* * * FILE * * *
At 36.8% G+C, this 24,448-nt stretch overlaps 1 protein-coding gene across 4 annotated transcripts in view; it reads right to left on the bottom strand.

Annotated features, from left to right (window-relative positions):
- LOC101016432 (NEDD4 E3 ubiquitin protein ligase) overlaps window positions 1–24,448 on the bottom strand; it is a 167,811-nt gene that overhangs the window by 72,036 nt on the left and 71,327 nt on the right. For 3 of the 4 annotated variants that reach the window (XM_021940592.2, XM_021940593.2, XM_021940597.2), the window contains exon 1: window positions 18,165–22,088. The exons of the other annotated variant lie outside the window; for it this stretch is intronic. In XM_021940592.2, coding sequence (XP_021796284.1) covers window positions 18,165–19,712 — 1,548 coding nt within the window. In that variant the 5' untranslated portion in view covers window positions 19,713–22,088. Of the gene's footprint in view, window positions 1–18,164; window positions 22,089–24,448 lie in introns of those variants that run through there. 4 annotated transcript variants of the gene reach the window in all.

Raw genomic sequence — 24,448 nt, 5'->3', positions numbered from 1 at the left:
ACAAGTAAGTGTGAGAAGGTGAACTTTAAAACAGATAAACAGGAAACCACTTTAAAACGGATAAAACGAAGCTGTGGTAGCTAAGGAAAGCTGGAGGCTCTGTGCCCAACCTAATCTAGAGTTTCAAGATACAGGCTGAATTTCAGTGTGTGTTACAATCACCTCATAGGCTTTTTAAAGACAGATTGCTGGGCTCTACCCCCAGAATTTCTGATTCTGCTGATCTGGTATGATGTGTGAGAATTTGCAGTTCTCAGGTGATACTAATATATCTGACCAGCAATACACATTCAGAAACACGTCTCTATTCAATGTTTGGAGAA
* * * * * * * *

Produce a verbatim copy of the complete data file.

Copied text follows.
At 36.8% G+C, this 24,448-nt stretch overlaps 1 protein-coding gene across 4 annotated transcripts in view; it reads right to left on the bottom strand.

Annotated features, from left to right (window-relative positions):
- LOC101016432 (NEDD4 E3 ubiquitin protein ligase) overlaps window positions 1–24,448 on the bottom strand; it is a 167,811-nt gene that overhangs the window by 72,036 nt on the left and 71,327 nt on the right. For 3 of the 4 annotated variants that reach the window (XM_021940592.2, XM_021940593.2, XM_021940597.2), the window contains exon 1: window positions 18,165–22,088. The exons of the other annotated variant lie outside the window; for it this stretch is intronic. In XM_021940592.2, coding sequence (XP_021796284.1) covers window positions 18,165–19,712 — 1,548 coding nt within the window. In that variant the 5' untranslated portion in view covers window positions 19,713–22,088. Of the gene's footprint in view, window positions 1–18,164; window positions 22,089–24,448 lie in introns of those variants that run through there. 4 annotated transcript variants of the gene reach the window in all.

Raw genomic sequence — 24,448 nt, 5'->3', positions numbered from 1 at the left:
ACAAGTAAGTGTGAGAAGGTGAACTTTAAAACAGATAAACAGGAAACCACTTTAAAACGGATAAAACGAAGCTGTGGTAGCTAAGGAAAGCTGGAGGCTCTGTGCCCAACCTAATCTAGAGTTTCAAGATACAGGCTGAATTTCAGTGTGTGTTACAATCACCTCATAGGCTTTTTAAAGACAGATTGCTGGGCTCTACCCCCAGAATTTCTGATTCTGCTGATCTGGTATGATGTGTGAGAATTTGCAGTTCTCAGGTGATACTAATATATCTGACCAGCAATACACATTCAGAAACACGTCTCTATTCAATGTTTGGAGAA